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What are some common questions our patients expect to hear from us? “How is your vision? Which is better, one or two? How many nights out of the average month do you sleep in your contact lenses?” Sure, these are the easy answers, but when is the last time you surprised your patient with a question about their diet?
What are some common questions our patients expect to hear from us? “How is your vision? Which is better, one or two? How many nights out of the average month do you sleep in your contact lenses?” Sure, these are the easy answers, but when is the last time you surprised your patient with a question about her diet? With all the information available on the benefits of vitamins and supplements, how many of us have changed our case history questions to reflect the times?
We all have patients suffering from cardiovascular diseases like hypertension, diabetes, and heart disease. We all ask our diabetic patients what their last fasting blood sugar measurement was; why not qualify this number with the food intake for the prior 24 hours? Diet and healthy lifestyle choices play significant roles in the treatment of cardiovascular diseases that affect the eye. We inquire about prescription medications, but medicine falls into the category of “what the doctor can do for them.” Who’s asking the questions about “What are you doing for yourself?” Optometrists and their staffs are in a unique position to ask the proper questions, then form an educated opinion after evaluating critical blood flow to and in the eye.
To be proactive, patients need to be asked a few direct questions, then commit to make small lifestyle changes.
Picture this scenario: a patient goes to his doctor and finds out his cholesterol is high, putting him at risk for heart disease. Instead of recommending eating better and incorporating mild exercise into his life, his doctor has recommended a statin drug. Three months later, the patient’s cholesterol numbers are much better, but he doesn’t have the energy to get off the couch and walk around the block. This leads to the common case of “healthier blood work/unhealthier patient.” We can’t place all the blame on the physicians-after all, they’ve been talking about healthy lifestyle habits for decades, and most patients simply don’t want to listen. We’ve all been out with friends or relatives who would rather eat more now only to take an extra pill later. Breaking down these mental barriers may be futile, but impressing upon our patients the vital role their active participation plays in their own health can often times have a more positive, personal result.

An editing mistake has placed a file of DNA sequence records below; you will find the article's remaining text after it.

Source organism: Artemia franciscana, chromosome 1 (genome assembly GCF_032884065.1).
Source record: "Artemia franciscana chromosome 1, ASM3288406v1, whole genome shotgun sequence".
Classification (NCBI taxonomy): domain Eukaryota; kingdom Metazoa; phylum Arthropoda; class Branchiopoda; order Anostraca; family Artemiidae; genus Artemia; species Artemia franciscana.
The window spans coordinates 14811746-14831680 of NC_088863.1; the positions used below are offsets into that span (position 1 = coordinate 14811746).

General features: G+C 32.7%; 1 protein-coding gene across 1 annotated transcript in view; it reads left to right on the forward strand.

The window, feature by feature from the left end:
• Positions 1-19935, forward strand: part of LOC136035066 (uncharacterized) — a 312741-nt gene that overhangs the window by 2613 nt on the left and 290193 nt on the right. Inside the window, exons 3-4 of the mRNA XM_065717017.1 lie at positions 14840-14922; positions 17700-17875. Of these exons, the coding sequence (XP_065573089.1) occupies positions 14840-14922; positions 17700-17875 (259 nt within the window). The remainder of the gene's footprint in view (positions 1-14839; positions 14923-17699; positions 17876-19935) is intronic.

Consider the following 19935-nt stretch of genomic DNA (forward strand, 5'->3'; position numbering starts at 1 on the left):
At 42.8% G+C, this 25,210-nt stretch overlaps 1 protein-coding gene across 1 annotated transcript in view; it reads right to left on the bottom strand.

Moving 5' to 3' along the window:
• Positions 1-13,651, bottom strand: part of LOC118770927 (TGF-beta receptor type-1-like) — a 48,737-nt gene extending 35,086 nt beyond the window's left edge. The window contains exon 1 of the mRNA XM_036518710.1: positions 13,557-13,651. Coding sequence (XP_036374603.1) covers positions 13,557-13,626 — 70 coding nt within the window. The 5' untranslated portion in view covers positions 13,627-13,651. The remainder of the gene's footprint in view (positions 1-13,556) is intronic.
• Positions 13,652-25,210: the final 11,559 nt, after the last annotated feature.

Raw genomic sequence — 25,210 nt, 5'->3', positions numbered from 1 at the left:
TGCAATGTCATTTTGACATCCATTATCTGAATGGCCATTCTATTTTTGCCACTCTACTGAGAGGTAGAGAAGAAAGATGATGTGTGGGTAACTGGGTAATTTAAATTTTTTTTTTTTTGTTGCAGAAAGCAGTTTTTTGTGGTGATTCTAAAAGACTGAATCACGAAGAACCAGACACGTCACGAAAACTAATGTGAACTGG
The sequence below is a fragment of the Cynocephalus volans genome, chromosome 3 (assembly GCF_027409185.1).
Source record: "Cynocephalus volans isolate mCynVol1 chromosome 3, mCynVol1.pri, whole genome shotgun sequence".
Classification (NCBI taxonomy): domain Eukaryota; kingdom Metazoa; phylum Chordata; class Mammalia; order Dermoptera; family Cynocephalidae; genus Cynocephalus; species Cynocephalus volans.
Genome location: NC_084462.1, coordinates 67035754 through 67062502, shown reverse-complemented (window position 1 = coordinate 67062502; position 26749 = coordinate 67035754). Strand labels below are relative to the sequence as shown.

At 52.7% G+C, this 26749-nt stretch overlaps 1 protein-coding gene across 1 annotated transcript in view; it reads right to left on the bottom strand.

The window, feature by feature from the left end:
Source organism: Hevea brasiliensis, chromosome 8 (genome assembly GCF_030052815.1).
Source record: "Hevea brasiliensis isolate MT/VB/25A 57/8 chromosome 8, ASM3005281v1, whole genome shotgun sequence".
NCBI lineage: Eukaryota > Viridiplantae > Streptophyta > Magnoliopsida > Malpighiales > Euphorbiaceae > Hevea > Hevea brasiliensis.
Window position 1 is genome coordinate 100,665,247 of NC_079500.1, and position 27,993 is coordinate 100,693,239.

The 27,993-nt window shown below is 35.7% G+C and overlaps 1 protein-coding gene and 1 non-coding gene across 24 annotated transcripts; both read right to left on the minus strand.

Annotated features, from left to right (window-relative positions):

Doctor’s orders: a healthy diet
The Phototrope study concluded that ubiquinone (CoQ10) combined with omega 3s and acetyl l-carnitine, can slow down or actually reverse early, dry macular degeneration1 (see Figure 1). The best way to get these is by allowing our bodies to produce the CoQ10 uninhibitedly while consuming the omega 3s and acetyl l-carnitine in a natural manner with proper food. It’s been well documented how statins, a widely-used cholesterol medication, hinder the liver’s ability to produce CoQ10, the fuel source for our cells’ mitochondria.2